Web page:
Cornerstones of Microbiology: History of Robert Hooke and Anton van Leeuwenhoek

From Robert Hooke and his Micrographia cork cells to Watson’s and Crick’s DNA structure, renowned scientists from around the world have shaped the history of today’s microbiology. Hop on board to travel back in time to discover several famous biologists.

Time travelling all the way back to the mid 1600’s, let’s check out Robert Hooke and Anton van Leeuwenhoek, Father of Microbiology!


Robert Hooke (1635-1703)

Robert Hooke - Copyright
Copyright 2018 Moosmosis: Robert Hooke – The Renaissance Man

Robert Hooke was a British natural philosopher and physicist and was Isaac Newton’s contemporary rival. In 1665, Hooke published Micrographia, a book that featured his original observations from the microscope. In Micorgraphia, his notable observations include describing munte structures in cork as “cells” and noting detailed structures of “moulds.”

Robert Hooke, Micrographia, Cork Cell

Fun Fact: Robert Hooke called the small individual structures in cork “cells” because they physically looked like prison cells to him.

Robert Hooke’s original sketch of a flea that he observed under his microscope; Published in Micrographia (Royal Society)
Robert Hooke Comic - Copyright
Copyright 2018 Moosmosis: Robert Hooke – Isaac Newton’s greatest rival of the century “Let’s Rock & Roll, Newton!”

Summary of Robert Hooke:

  • Published Micrographia book on microscopy observations
  • Famous for naming tiny structures in cork as “Cells”
  • Described structures of mold and other small organismsExtra: Hooke’s Law on physics (After all, he is Isaac Newton’s sworn rival of the century!)


Antonie van Leeuwenhoek (1632-1723)

Anton van Leeuwenhoek - Copyright
Copyright 2018 Moosmosis – Anton van Leeuwenhoek “Father of Microbiology”

A humble Dutch fabric merchant, Anton van Leeuwenhoek originally used hand lenses to examine the quality of cloth. van Leeuwenhoek was highly educated and very good at mathematics, and people around town respected him as their town’s chamberlain and surveyor. In the world of microbiology, Anton’s most famous achievement was that he used a single lens microscope to examine what seemed to be “everything.”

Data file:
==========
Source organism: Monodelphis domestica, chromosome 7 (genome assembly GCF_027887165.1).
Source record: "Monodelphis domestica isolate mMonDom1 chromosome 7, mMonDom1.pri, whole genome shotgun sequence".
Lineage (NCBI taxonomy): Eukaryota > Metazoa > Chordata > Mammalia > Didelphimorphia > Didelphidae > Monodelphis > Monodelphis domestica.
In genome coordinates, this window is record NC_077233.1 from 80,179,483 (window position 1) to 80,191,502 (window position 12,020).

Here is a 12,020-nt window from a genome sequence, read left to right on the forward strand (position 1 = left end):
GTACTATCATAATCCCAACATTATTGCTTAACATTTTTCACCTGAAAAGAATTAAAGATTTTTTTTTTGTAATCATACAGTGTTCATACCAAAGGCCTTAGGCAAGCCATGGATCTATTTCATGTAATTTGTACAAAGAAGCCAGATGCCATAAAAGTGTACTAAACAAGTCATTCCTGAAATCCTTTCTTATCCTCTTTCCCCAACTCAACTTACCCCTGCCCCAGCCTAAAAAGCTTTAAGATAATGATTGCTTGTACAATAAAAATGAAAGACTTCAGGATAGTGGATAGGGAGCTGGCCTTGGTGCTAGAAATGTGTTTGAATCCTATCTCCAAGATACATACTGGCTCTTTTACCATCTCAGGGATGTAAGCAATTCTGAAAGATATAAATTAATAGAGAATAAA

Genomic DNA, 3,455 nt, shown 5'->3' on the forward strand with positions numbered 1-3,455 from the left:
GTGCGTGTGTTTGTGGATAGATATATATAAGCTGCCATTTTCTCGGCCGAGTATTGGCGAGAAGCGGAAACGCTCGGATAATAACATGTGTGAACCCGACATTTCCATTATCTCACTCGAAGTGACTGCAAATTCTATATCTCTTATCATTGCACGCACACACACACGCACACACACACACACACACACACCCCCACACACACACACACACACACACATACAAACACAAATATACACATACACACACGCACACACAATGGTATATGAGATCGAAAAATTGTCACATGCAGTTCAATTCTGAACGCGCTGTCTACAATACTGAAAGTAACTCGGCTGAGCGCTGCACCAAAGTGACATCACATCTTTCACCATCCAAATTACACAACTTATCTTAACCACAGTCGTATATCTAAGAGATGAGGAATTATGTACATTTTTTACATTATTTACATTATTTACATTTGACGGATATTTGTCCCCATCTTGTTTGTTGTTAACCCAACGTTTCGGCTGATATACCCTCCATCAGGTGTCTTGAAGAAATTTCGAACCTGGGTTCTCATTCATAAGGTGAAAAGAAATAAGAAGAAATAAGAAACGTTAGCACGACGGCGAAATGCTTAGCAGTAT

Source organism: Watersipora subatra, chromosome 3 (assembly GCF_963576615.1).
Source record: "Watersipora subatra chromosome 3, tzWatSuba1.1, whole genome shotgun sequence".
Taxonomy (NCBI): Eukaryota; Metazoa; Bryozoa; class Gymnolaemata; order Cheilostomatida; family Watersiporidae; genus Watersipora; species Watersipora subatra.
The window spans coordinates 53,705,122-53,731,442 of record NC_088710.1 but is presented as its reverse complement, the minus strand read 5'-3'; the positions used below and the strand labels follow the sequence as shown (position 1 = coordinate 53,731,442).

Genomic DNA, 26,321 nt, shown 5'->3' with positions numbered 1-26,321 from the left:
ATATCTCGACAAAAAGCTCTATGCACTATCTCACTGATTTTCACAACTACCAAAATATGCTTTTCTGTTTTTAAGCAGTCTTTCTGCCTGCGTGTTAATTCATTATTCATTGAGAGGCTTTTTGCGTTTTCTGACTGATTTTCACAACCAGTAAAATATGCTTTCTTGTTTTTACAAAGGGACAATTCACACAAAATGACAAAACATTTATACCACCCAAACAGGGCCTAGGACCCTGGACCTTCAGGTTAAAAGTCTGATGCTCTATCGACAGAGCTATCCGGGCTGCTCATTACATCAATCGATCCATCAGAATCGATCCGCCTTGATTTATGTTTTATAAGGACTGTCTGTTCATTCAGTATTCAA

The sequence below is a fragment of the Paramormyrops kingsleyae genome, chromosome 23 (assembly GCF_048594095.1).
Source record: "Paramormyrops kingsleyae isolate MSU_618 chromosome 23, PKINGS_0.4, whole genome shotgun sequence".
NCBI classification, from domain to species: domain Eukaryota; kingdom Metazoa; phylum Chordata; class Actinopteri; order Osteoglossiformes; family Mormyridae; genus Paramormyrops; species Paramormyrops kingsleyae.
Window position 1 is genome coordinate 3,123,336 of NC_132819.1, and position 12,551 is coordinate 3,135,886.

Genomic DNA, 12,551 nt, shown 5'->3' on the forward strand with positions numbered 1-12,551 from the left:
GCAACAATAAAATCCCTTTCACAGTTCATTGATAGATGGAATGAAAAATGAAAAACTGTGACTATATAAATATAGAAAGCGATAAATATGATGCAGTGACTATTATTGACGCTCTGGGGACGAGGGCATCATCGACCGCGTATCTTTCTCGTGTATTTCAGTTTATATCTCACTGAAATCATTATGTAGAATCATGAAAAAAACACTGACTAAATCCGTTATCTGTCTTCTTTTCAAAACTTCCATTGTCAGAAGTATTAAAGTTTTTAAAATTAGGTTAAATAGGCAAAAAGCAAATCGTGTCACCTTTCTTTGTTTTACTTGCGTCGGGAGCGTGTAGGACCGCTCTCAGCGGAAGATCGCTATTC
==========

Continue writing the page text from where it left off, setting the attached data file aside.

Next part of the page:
“Everything” is a misconception, as he actually did not discover all types of cells and organisms. Most notably, Anton van Leeuwenhoek discovered protists/protozoa and bacteria which he named famously as “animalcules.” van Leeuwenhoek was also known to be very curious about his own body cells. He pricked his fingers to observe red blood cells, swabbed his teeth and dental plaque to discover more animalcules, even checked out the spermatozoa down there, and discovered bacteria such as Giardia in his own feces!

Anton van Leeuwenhoek’s first drawings of “Animalcules” (Wikimedia Commons)
Microbiology Galore: More of Anton van Leeuwenhoek’s Sketches from his collection titled Arcana Naturae Detecta (Buffalo Library)

Anton van Leeuwenhoek excitedly sent his findings in letters to the Royal Society of London. Today, his collection of letters from the late 1600s are called Arcana Naturae Detecta. Because Anton never detailed how he visualized the tiny organisms, it has been debated that he probably used a darkfield contrast effect with the lens.

Fun Fact: Anton van Leeuwenhoek discovered bacteria like Giardia by observing his own feces!

Summary of Anton van Leeuwenhoek:

  • Discovered red blood cells and spermatozoa
  • Discovered protists/protozoa
  • Discovered bacteria like Giardia
  • Did NOT discover fungi and plant cells, but rather observed them
  • Did NOT invent the microscope
Anton van Leeuwenhoek Comic - Copyright
Copyright 2018 Moosmosis: Anton van Leeuwenhoek – Indeed, he is the Father of Microbiology. “I am your father.”

Works Cited

  1. UCMP UC Berkeley: Antony van Leeuwenhoek
  2. BBC History: Antonie van Leeuwenhoek
  3. Nature Milestones: Invention of the microscope
  4. Hooke, Robert. Micrographia: or Some Physiological Descriptions of Minute Bodies, Made by Magnifying Glasses with Observations and Inquiries Thereupon (1665)
  5. Brock Biology of Microorganisms, 14th Edition: Chapter 1


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